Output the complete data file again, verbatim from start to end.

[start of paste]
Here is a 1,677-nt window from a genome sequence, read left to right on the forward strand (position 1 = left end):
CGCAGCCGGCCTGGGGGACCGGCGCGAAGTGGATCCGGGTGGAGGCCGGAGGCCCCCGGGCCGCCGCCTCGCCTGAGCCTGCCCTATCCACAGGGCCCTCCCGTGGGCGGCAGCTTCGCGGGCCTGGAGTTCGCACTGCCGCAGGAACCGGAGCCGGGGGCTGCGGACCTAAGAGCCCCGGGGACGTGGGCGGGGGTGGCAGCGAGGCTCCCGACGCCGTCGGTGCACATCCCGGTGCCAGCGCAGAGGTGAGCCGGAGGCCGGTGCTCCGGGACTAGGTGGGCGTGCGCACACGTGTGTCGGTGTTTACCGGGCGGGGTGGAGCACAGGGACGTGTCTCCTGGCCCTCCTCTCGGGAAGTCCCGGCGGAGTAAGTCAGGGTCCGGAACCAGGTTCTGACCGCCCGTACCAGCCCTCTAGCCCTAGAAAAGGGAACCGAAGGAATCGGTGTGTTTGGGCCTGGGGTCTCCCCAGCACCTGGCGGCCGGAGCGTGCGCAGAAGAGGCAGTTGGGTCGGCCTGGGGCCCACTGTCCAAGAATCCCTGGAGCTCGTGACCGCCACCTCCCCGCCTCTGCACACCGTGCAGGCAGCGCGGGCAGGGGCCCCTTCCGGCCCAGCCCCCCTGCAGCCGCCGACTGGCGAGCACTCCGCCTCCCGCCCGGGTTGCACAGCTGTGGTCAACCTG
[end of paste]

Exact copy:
Here is a 1,677-nt window from a genome sequence, read left to right on the forward strand (position 1 = left end):
CGCAGCCGGCCTGGGGGACCGGCGCGAAGTGGATCCGGGTGGAGGCCGGAGGCCCCCGGGCCGCCGCCTCGCCTGAGCCTGCCCTATCCACAGGGCCCTCCCGTGGGCGGCAGCTTCGCGGGCCTGGAGTTCGCACTGCCGCAGGAACCGGAGCCGGGGGCTGCGGACCTAAGAGCCCCGGGGACGTGGGCGGGGGTGGCAGCGAGGCTCCCGACGCCGTCGGTGCACATCCCGGTGCCAGCGCAGAGGTGAGCCGGAGGCCGGTGCTCCGGGACTAGGTGGGCGTGCGCACACGTGTGTCGGTGTTTACCGGGCGGGGTGGAGCACAGGGACGTGTCTCCTGGCCCTCCTCTCGGGAAGTCCCGGCGGAGTAAGTCAGGGTCCGGAACCAGGTTCTGACCGCCCGTACCAGCCCTCTAGCCCTAGAAAAGGGAACCGAAGGAATCGGTGTGTTTGGGCCTGGGGTCTCCCCAGCACCTGGCGGCCGGAGCGTGCGCAGAAGAGGCAGTTGGGTCGGCCTGGGGCCCACTGTCCAAGAATCCCTGGAGCTCGTGACCGCCACCTCCCCGCCTCTGCACACCGTGCAGGCAGCGCGGGCAGGGGCCCCTTCCGGCCCAGCCCCCCTGCAGCCGCCGACTGGCGAGCACTCCGCCTCCCGCCCGGGTTGCACAGCTGTGGTCAACCTG